“I had some success. I’ve had songs cut by Tanya Tucker, David Allan Coe. I’ve been able to work with legends, and when you’re sitting next to someone you grew up listening to on the radio, and they’re singing your song and discussing it – that’s a very unreal feeling, but a very proud one.”

As a recording artist, he adds, “I signed some deals. I lost some deals. Had a lot of things occur. I learned a lot. For everything that Nashville is, it’s matured me into the artist I am today. It’s kept me on my toes.”

A couple of years ago, with some eight albums behind him, he “broke off” with his Nashville label and returned to the ranch outside Bristow. 

“Going back home for me was always a reset,” says Garton. “I knew I had to be back home, to take care of the ranch, take care of the family, the cattle, Grandpa. And when I did, it all helped me know where the music really came from, where the heart of it really was.” 

That feeling was reinforced by what can only be called an unusual trip from Tennessee to Oklahoma.

“I’d trained two horses, Pancho and Lefty, and I asked my son, who was 13 at the time, if he’d go with me if I decided to ride from Nashville to Oklahoma on horseback. I’d broken off my label, and I said, ‘I need to do this, and I kinda want you to do this with me.’ 

“And he said, ‘Yeah, I’ll do it with you.’ 

“I think he thought I was joking at the time. But we rode almost 700 miles on horseback in 30 days, and it was life-changing.” He chuckles. “We just rode across the country, and people kept finding us. Radio stations would come out and talk to us, newspapers would get wind of us and they’d meet us when we were sitting in our hammocks, having lunch, letting the horses eat. People would come out and take pictures and bring apples and bananas for the horses.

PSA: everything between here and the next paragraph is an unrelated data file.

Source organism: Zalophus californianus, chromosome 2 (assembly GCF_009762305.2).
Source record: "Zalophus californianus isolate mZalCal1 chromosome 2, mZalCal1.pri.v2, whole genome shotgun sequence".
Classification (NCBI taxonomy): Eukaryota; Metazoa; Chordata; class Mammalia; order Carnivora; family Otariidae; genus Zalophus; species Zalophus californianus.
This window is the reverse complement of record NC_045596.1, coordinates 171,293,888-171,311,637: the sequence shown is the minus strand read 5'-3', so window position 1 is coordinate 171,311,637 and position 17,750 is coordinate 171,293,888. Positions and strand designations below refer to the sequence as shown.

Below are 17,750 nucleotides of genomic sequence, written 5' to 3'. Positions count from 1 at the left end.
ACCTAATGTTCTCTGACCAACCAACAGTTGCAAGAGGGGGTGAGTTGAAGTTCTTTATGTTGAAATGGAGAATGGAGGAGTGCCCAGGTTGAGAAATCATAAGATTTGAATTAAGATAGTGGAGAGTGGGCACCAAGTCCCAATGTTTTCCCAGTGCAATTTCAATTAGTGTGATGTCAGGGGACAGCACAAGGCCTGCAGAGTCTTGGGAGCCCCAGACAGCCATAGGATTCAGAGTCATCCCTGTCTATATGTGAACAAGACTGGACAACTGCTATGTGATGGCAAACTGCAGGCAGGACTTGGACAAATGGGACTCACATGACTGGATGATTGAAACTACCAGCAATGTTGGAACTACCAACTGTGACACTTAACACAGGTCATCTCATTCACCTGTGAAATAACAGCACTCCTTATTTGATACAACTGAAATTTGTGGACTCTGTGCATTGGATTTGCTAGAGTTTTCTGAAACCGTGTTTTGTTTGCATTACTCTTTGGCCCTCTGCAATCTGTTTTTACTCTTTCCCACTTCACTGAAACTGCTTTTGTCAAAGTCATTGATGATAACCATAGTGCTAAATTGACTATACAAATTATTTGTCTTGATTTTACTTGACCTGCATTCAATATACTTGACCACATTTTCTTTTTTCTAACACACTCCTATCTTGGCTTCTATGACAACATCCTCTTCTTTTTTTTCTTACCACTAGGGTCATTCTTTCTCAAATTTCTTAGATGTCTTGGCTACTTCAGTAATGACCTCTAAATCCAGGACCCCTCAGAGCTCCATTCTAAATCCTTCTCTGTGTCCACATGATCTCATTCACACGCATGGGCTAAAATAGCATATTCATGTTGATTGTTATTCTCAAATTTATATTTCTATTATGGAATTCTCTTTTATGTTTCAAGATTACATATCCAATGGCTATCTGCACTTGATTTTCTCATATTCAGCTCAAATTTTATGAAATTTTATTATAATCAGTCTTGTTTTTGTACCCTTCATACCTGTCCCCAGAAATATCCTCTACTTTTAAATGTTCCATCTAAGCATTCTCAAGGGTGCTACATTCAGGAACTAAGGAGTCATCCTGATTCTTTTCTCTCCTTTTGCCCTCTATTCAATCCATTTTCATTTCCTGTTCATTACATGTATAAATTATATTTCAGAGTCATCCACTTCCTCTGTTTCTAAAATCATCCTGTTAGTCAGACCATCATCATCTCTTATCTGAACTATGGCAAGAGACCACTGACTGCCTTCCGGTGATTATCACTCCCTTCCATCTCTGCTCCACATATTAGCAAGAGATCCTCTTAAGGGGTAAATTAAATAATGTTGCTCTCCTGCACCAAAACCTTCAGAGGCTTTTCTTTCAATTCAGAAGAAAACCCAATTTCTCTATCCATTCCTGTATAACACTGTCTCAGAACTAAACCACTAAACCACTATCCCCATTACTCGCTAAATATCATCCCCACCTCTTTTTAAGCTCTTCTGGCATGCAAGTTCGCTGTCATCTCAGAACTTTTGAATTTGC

“The first week in, my son looked at me. He had tears in his eyes, and he said, ‘I didn’t know what to expect from this. It’s pretty crazy what’s happening. But, from the way people have been with us, I have restored faith in humanity.’

“To have your 13-year-old kid tell you that was worth the entire trip,” he notes. 

There were other positives Garton gleaned from the experience. 

 “It was what I needed,” he says. “It also gave me the opportunity to ask real people about the music. I needed to know if I was dragging myself and my family through something that’s not going to see fruition. Was I chasing something that, like people are saying, is dead?” 

He found out, however, that the traditional country-music style he loved “was very much alive. People just aren’t getting it – and they’re missing it. So when we got back, we put the horses out to pasture, and I went to work. And that’s all I’ve done since then. It’s been so organic and natural.”

It’s also been a success. The first thousand copies of Tales of the Ole West & Other Libations to Please the Palate – co-produced by the noted Nashville session fiddler and Time Jumpers member Joe Spivey, whom Garton calls “one of the most talented and kindest people I’ve ever met” – sold out via preorders in three weeks, so G-Bar Records is planning a release of another thousand, featuring an alternate holographic cover, in January. 

 “Things just seem to keep falling into place,” he says. “And that’s proof that we’re on the right path now, that the timing is right and everything is right. That’s something you have to wait for. You have your time, and you have God’s time, and right now I think we’re on the same page.”